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Farmers' Favorites: Veggies & Recipes


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Ever wonder what veggies farmers really dig, from most versatile to weirdest? And, what about tasty recipes that put them to good use? We sure did, so we went out and got the scoop from our farmers. We think you'll head right to the kitchen!

SWISS CHARD (Versatile Veggie)

Amy Baron, CSA Manager at Weir River Farm

We grow the "Bright Lights" rainbow variety, so it's a beautiful and colorful part of any meal. I love that you can use the entire thing, stem and leaves, and that it is really healthy for you – it has a huge amount of potassium, which is harder than you think to get enough of daily. I like to add it to egg dishes (great in quiches or just scrambled), in soups, sauteed with lots of garlic and cannelini beans, or my favorite, making a sweet and savory dish that is great as a side or completely on its own served with some quinoa or other grain. My favorite recipe is based off of this one below, but I add whatever citrus juice is around (lemon or orange are great) or some apple cider vinegar, use different kinds of raisins, and use whatever type of nuts I have (walnuts, almonds, and sunflower seeds).

Chard Catalan Style
From Vegetarian Cooking for Everyone by Deborah Madison

1 lb. bunch chard, stems removed, leaves blanched
2 tbsp. olive oil
1 large clove garlic, sliced
1/3 c. dark or golden raisins
1/3 c. pine nuts
Salt and pepper

Coarsely chop the cooked spinach. Warm the oil with the garlic in a wide skillet over medium heat. When the garlic is golden, remove it. Add the raisins and pine nuts and cook until the raisins are plumped and the pine nuts are golden. Add the greens and cook until they're heated through. Season with salt and pepper to taste.

HUSK CHERRIES ("Weird" Veggie)

Lise Holdorf, Assistant CSA Manager at Appleton Farms

Though a new addition to Appleton’s pick-your-own last year, husk cherries quickly gained an enthusiastic following. This fruit belongs to the same family as tomatoes, but they have a sweetly acidic (I might even say tropical) flavor that is completely unique. They look like miniature tomatillos, with a brown papery husk surrounding a yellow berry-like fruit. I like to snack on them raw, but they also make a really tasty jam.

Husk Cherry Jam
Makes 1 ½ pints
4 cups husk cherries (with husks removed)
4 tbsp lemon juice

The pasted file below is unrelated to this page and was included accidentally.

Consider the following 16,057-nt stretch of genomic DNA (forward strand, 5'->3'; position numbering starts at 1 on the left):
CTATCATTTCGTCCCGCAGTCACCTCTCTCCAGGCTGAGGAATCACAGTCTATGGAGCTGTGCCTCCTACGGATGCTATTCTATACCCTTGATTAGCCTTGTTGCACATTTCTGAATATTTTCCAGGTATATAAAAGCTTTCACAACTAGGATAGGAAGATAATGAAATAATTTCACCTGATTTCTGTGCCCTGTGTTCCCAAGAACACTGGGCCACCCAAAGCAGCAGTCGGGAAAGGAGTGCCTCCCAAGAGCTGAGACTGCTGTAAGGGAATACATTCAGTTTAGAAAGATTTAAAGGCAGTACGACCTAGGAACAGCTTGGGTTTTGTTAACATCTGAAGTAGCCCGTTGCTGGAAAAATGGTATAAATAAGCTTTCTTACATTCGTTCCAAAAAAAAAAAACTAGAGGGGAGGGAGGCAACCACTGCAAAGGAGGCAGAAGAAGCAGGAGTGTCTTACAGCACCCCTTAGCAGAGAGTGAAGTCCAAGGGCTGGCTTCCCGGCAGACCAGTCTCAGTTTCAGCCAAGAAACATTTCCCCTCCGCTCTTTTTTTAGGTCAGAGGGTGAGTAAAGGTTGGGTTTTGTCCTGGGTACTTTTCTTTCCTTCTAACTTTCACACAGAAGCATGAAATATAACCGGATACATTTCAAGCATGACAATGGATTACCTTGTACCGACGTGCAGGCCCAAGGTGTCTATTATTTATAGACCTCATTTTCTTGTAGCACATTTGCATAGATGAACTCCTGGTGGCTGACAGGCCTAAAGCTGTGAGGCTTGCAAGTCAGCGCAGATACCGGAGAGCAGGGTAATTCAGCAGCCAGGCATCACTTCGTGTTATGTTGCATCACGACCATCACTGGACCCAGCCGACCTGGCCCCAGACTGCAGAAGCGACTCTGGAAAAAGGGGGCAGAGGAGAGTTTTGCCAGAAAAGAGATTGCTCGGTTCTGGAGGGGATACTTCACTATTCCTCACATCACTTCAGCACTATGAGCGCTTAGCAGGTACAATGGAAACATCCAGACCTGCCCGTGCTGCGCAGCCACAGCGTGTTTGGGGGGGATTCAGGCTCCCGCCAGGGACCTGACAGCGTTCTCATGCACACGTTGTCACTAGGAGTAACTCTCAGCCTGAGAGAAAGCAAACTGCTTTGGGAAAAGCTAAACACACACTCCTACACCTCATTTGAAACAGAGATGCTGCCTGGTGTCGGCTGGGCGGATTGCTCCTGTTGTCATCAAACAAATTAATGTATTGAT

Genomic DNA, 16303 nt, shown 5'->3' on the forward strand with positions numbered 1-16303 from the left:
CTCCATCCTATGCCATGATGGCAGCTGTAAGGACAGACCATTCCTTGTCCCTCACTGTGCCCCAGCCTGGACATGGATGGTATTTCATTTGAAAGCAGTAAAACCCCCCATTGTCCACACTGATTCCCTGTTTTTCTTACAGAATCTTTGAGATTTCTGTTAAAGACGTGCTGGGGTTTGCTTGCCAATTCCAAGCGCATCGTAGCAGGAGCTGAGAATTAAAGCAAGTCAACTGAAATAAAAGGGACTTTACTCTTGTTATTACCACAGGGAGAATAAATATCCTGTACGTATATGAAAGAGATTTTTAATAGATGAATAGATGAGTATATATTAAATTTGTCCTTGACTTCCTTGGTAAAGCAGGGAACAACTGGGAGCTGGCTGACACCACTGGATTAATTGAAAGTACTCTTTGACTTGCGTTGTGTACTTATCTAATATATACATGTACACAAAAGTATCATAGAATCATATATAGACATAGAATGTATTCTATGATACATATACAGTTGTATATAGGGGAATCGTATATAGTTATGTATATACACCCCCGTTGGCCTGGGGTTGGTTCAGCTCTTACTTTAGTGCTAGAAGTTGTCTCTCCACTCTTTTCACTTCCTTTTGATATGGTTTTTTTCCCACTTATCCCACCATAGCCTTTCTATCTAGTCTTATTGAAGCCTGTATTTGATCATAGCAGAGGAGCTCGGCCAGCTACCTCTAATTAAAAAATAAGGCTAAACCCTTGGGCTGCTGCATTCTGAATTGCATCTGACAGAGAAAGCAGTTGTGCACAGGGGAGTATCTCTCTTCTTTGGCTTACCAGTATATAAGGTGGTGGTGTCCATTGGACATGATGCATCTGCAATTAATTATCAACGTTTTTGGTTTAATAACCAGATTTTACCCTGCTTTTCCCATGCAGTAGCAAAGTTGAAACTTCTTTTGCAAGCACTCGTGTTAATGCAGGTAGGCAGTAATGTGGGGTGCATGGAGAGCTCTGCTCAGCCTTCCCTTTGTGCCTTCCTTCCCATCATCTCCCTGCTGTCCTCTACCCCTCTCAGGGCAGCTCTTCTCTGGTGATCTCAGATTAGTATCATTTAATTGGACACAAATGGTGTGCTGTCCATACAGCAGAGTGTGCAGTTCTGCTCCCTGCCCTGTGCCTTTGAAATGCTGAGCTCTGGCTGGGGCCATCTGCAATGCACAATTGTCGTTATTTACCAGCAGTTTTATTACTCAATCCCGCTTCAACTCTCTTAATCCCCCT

½ cup honey
2 tsp  low methoxyl pectin
4 tsp calcium water (calcium water is a solution made from a  mixture of ½ tsp monocalcium phosphate and ½ cup water. It helps activate the pectin so that your jam jells properly)
Mix fruit, lemon juice and calcium water into a pan and bring to a boil. Meanwhile mix the honey and pectin in a separate bowl. Once the fruit is boiling, add the pectin-honey mixture. Stir vigorously for 1-2 minutes and then remove from heat.

To can the jam for preserving all winter long, sterilize three ½-pint sized mason jars, lids and rings  in a boiling water bath. Ladle the husk cherry jam into the sterilized jars, filling to ¼” from the top. Wipe the jar rims clean and screw on lids. Place the filled jars in a boiling water bath for 10 minutes. Remove from water and let cool. Check that the lids sealed properly (they should be sucked down once they cool).

TURNIPS ("Weird" Veggie)

Amy Baron, CSA Manager at Weir River Farm

I guess I am getting pretty familiar with most vegetables at this point, but the one I am still working on actively loving more (read: I used to say I didn't like them) are turnips. Purple-top turnips are beautiful purple and white globes but often are overcooked, resulting in a super cabbage-y smelling mush. If you are not a turnip fan and can find young turnips bunched with their greens, eating this amazing soup will probably change your opinion of turnips. It worked for me!

Turnip Soup
By Deborah Madison
See turnip soup recipe online.

RADISHES (Versatile Veggie)

Meryl LaTronica, CSA Manager at Powisset Farm

I love pickles and I love radishes. These radish pickles are quick and easy and make a great snack all season!

Bread-and-Butter Radish Pickles
Adapted from

1 bunch red radishes (about 13 radishes)

1/2 cup red wine vinegar

1/4 cup granulated sugar 

1/4 cup water

2 teaspoons kosher salt 

1/2 teaspoon yellow or brown mustard seed 

1/4 teaspoon whole coriander seed 

1/4 teaspoon whole black peppercorns 

1 medium dried bay leaf

Slice radish roots into thin disks and set aside into fridge. Combine all other ingredients into a saucepan and simmer over medium heat until sugar dissolves. Let liquid cool for 5 min then pour over radishes. Let it all sit at room temperature for 20 min, then cover and refrigerate – they will last for weeks!

KALE (Versatile Veggie)

Lise Holdorf, Assistant CSA Manager at Appleton Farms

It wasn’t until I was in my twenties that kale found its way onto my plate for the first time. I never heard of it growing up. Now I can’t imagine not eating it regularly when it’s in season. Luckily, because it’s one of the hardiest vegetables we grow here at Appleton, it is in season quite often. It is delicious in soups like a nice hardy kale and white bean soup during the brisk fall months, or as a side dish sautéed with a little olive oil and salt. My favorite kale preparation, though, is simple and addictive: kale chips.

Kale Chips
See kale chips recipe online.
(The one thing I adapt is this: Cook only 5-10 minutes and keep an eye on them, because they burn fast.)

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